“At the heart of AB 333 is due process,” Kamlager said, “AB 333 just asks for the charges to be proven when they’re levied against someone. Right now, our system allows a shaved head, tattoos, or even the color of your grandma’s house as reason to be charged with a gang enhancement. That’s antithetical to how our judicial process should operate, and I am glad we are one step closer to a fix.”

AB 333 passed in the state Senate with a vote of 25-10 and on September 8 the Assembly approved it as well with a 41-30 vote.

Criminal justice reform is a complicated and nuanced undertaking that crisscrosses well established fault lines concerning public safety, criminal justice, racial equity, human dignity, and personal freedom. These bills are no exception.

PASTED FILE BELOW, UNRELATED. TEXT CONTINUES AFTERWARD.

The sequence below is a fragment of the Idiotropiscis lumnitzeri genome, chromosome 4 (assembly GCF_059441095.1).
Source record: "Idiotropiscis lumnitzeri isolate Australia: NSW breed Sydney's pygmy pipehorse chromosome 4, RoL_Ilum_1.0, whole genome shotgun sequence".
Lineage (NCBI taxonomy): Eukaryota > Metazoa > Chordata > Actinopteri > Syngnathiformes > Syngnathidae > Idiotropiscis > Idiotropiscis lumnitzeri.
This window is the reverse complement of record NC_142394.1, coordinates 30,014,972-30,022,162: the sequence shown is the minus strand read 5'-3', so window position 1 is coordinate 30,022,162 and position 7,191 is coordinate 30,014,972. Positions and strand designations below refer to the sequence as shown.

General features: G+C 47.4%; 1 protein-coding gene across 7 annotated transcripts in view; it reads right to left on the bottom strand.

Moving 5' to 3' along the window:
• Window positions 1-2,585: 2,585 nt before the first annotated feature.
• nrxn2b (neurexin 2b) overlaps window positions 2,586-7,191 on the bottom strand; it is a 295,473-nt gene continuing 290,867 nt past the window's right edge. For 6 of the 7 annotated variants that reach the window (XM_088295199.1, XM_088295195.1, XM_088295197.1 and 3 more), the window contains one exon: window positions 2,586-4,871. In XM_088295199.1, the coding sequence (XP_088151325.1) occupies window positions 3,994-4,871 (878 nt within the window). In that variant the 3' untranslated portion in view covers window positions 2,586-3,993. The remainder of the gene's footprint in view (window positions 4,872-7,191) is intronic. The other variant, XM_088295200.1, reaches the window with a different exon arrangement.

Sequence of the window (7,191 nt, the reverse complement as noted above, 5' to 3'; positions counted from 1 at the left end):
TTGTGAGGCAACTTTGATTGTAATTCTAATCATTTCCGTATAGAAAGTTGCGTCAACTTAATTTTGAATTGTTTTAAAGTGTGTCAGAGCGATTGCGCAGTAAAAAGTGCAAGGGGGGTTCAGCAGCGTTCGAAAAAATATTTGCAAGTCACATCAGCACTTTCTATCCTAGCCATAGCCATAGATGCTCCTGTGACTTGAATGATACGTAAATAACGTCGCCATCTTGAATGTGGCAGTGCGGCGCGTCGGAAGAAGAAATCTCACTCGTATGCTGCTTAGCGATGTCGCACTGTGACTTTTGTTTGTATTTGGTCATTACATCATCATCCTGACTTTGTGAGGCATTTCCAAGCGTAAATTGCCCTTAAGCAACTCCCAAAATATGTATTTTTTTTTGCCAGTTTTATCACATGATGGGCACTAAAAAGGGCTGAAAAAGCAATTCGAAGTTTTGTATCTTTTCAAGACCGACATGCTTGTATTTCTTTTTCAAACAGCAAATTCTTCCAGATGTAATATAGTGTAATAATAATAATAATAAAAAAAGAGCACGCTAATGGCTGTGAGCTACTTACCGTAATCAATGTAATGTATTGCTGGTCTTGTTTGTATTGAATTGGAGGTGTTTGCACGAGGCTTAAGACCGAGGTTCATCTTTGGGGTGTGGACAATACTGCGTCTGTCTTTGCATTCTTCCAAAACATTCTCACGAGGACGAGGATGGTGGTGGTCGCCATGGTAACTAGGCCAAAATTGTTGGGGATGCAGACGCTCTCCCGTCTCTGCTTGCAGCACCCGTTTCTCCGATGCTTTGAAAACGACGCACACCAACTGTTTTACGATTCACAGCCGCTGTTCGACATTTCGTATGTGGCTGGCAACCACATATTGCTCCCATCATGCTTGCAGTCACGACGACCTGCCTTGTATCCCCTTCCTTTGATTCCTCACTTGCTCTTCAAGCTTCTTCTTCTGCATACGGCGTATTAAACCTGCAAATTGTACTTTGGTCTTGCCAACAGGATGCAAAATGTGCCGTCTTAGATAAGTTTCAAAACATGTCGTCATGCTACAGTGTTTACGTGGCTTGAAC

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Activism

We Will Not Incarcerate Our Way Out of This

Housing is a human right. We can use public resources to ensure everyone has a safe place to live and effective mental health and substance use treatment. Instead, we’ve gutted our social programs to the point where they don’t function and assume this lack of functionality means there’s no solution.

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As we’ve overfunded police and underfunded housing, treatment, and other essential services, we’ve seen more policing but less safety.
Last week, California Highway Patrol (CHP) and CalTrans violently evicted the Wood Street community, the largest encampment in the Bay Area.

People Are Liberating Public Spaces to Fight the Criminalization of Poverty